Tomatoes (2019)

This year, I have done something that I haven’t done for a few years…

I only started ONE of a couple varieties. One. Because last year, I had too many tomatoes, and not enough room for other things. So this will be the first year in a while that I won’t be completely overwhelmed with tomatoes in the fall.

img_8069

Without much more blabbering on, here are the varieties I have went with this year:

  • Silvery Fir Tree
    • Determinant
    • 55-60 Days
    • 1 peat pellet sowed
  • Czech’s Bush
    • Determinant
    • 75-85 days
    • 1 peat pellet sowed
  • Tasmanian Chocolate
    • Determinant
    • 80-85 days
    • 2 peat pellets sowed
  • Old German
    • Indeterminate
    • 80 days
    • Potato Leaf
    • 1 peat pellet sowed
  • Marvel Stripe
    • Indeterminate
    • 80 days
    • 1 peat pellet sowed
  • Green Zebra
    • Indeterminate
    • 75 days
    • F1 Hybrid
    • 1 peat pellet sowed
  • Oxheart
    • Indeterminate
    • 80-90 days
    • 2 peat pellets sowed
  • Black Cherry
    • Indeterminate
    • 65 days
    • From my own saved seed, but I linked to the West Coast Seeds Page if you are looking for the seed, or more info on it. It is one of my favourite and well producing tomatoes.
    • 2 peat pellets sowed
  • Cherokee Purple
    • Indeterminate
    • 80-90 days
    • From my own saved seed. Another favourite that I plant year after year
    • 1 peat pellet sowed
  • Tiny Tim (I haven’t started these just yet, but will around April 1)
    • Dwarf Determinant
    • From my own saved seed, but I linked to the Wildrose Heritage Seeds Page if you are looking for the seed, or more info on it. It is one of my favourite and well producing little cherry tomatoes. The tops of the plant is always so covered in tomatoes that without a little support it can bend over to the ground and snap the stem.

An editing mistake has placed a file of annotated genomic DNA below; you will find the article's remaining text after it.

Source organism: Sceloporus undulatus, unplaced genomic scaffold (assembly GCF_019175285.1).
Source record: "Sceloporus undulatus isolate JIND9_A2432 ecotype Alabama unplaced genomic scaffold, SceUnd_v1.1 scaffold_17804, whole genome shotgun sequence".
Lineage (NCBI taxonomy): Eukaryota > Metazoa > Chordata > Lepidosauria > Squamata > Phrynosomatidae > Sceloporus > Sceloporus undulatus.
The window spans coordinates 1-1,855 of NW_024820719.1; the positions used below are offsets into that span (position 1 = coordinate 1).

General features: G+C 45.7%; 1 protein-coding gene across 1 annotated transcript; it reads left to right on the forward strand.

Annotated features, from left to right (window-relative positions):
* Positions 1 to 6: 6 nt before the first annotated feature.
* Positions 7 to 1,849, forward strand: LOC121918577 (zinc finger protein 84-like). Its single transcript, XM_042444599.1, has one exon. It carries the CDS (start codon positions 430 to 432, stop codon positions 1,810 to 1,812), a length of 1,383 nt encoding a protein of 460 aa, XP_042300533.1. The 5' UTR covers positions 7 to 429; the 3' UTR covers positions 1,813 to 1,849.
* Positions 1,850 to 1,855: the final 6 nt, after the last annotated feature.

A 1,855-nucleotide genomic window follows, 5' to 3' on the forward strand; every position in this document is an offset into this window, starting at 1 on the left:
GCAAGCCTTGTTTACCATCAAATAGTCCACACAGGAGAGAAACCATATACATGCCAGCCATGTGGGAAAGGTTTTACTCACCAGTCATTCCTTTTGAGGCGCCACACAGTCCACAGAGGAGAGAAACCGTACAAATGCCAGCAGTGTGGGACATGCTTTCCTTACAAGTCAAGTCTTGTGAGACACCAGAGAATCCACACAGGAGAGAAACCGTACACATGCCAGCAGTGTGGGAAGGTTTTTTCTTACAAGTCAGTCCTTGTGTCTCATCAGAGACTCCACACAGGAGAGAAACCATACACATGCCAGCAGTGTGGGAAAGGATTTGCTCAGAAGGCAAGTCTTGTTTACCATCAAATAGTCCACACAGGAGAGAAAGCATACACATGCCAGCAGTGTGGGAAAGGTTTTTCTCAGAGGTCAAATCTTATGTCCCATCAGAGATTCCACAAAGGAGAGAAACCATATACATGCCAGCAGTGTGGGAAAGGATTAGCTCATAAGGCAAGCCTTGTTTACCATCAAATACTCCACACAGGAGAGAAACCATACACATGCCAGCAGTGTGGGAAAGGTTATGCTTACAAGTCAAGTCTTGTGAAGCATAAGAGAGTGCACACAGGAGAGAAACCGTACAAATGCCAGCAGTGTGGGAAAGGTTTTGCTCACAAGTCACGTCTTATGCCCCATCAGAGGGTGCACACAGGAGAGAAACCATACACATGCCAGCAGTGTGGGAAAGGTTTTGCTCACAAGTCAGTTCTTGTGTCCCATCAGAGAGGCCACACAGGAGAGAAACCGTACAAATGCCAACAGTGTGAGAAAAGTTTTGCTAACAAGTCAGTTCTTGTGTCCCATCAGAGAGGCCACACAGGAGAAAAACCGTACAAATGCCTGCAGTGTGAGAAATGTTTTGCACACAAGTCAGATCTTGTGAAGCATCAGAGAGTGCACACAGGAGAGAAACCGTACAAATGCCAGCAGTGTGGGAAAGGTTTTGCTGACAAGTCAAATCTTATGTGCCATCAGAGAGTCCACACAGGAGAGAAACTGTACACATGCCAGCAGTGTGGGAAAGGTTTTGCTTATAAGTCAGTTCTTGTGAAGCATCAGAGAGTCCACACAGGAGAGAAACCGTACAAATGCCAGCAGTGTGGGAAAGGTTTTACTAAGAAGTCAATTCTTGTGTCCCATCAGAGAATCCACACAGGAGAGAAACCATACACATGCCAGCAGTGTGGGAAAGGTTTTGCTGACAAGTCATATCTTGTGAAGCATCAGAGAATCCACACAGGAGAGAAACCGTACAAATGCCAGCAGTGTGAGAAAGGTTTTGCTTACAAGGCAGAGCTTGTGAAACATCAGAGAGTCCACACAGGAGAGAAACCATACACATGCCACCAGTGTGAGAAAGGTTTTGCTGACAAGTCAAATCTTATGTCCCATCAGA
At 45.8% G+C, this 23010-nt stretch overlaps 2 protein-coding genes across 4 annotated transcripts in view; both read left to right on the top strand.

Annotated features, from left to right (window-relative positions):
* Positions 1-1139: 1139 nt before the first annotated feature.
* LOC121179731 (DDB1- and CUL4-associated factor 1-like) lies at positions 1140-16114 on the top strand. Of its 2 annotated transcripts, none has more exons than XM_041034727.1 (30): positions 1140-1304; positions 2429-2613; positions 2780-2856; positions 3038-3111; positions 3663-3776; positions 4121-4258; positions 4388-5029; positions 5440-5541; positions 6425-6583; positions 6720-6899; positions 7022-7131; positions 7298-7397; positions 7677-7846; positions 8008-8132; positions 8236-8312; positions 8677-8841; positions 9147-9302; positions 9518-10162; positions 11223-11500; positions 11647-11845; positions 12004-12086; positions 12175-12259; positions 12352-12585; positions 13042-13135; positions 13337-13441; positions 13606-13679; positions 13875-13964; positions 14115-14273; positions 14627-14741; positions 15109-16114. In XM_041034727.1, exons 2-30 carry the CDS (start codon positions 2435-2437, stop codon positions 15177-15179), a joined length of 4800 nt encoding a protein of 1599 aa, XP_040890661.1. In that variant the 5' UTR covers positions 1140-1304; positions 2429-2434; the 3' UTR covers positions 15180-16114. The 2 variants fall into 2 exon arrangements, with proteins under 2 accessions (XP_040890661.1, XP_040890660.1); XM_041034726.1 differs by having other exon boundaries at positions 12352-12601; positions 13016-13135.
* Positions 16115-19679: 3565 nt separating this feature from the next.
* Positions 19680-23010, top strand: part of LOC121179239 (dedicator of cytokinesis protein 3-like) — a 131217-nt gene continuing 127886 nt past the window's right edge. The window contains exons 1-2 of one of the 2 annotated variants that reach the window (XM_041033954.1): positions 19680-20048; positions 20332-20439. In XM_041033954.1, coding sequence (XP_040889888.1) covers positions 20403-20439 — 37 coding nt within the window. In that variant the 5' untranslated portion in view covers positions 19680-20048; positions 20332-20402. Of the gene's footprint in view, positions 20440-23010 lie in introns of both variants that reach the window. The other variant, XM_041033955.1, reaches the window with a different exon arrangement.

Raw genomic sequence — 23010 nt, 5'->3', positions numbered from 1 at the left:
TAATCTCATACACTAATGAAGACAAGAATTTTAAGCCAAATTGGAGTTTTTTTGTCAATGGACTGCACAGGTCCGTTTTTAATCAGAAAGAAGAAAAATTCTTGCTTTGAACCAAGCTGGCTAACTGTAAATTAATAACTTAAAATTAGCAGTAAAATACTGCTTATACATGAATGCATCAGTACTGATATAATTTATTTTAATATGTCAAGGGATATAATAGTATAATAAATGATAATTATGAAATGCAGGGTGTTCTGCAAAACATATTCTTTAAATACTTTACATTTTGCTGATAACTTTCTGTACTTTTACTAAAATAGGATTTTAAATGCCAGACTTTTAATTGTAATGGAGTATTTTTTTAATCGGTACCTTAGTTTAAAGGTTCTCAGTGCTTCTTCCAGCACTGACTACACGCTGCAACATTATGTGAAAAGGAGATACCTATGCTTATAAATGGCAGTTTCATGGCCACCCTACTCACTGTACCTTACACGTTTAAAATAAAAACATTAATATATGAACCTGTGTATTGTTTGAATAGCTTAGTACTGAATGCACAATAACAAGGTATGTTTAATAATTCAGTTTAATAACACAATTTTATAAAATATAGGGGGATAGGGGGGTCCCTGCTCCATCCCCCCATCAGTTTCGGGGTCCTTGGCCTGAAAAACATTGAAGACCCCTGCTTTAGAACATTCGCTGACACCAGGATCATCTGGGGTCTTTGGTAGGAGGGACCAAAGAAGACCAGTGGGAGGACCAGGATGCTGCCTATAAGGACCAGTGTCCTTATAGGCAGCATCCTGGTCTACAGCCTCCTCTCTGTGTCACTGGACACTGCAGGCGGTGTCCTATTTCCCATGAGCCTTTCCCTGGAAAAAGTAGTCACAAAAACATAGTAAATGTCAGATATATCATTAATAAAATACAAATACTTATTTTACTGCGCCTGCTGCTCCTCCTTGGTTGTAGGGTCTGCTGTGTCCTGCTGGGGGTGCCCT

With the exception of the Tiny Tim, I sowed the above on March 15. There is always the possibility that I start a few other early season varieties as well, but for now, I am still determined to not be over-tomatoed this year.

I’m going to do my very best to try and document the whole summer of growing. I know I have been diligent early in the year documenting what I will be growing but a terrible job of actually documenting them growing. My instagram is probably the best for more up to date photos of what is going on. @thecraftycultivator

img_7958
I don’t remember what variety these were, but they were delicious

 

Advertisements

Potting up: Savory, Thyme, Marjoram, Greek Oregano and Anise (and some Hollyhock sowing)

The majority of the herbs I have started up to this point, were getting to the stage of needing more room. I pot them up into newspaper pots that I make from free newspaper. This way, the roots get disturbed as little as possible, because I can just plant the whole pot out in the soil once its safe to do so outside.

I did this March 10, and here is what I potted up:

  • 2x Winter Savory
  • 2x ‘Midget’ Summer Savory
  • 2x Summer Savory
  • 2x Greek Oregano
  • 2x Sweet Marjoram
  • 2x German Winter Thyme
  • 2x Anise

And I had one newspaper pot left over in my tray, so I sowed some ‘Black Watchman’ Hollyhocks. I also sowed some of these last year, so as long as they got through the winter (which they should) I should have some beautiful dark hollyhocks. This sowing would likely not bloom until next year, unless I get lucky. I also have some self-seeded hollyhocks. They were those butter-yellow ones that I had 2 years ago, and I’m interested to see what colour they will be this year.

I have a few more little peat pellets of herbs that aren’t quite ready to be potted up, but are growing nicely. They are growing slowly in the kitchen window, which is perfect for me. I don’t want them to be growing like wild yet because they will still be inside for at least 2 more months, possibly 3, depending on what kind of mood Mother Nature is in.

I’ll be sowing some new herbs very soon, and Tomatoes before the end of the month. Still have no idea where I am going to put everything, but I do this to myself every year, and somehow find a home for it all.

img_7631
Butter-Yellow Hollyhocks from a few years ago

 

Seed Sowing So-far (2019)

Its the middle of a Polar Vortex here… which is just internet-talk for “it’s winter and it’s cold.”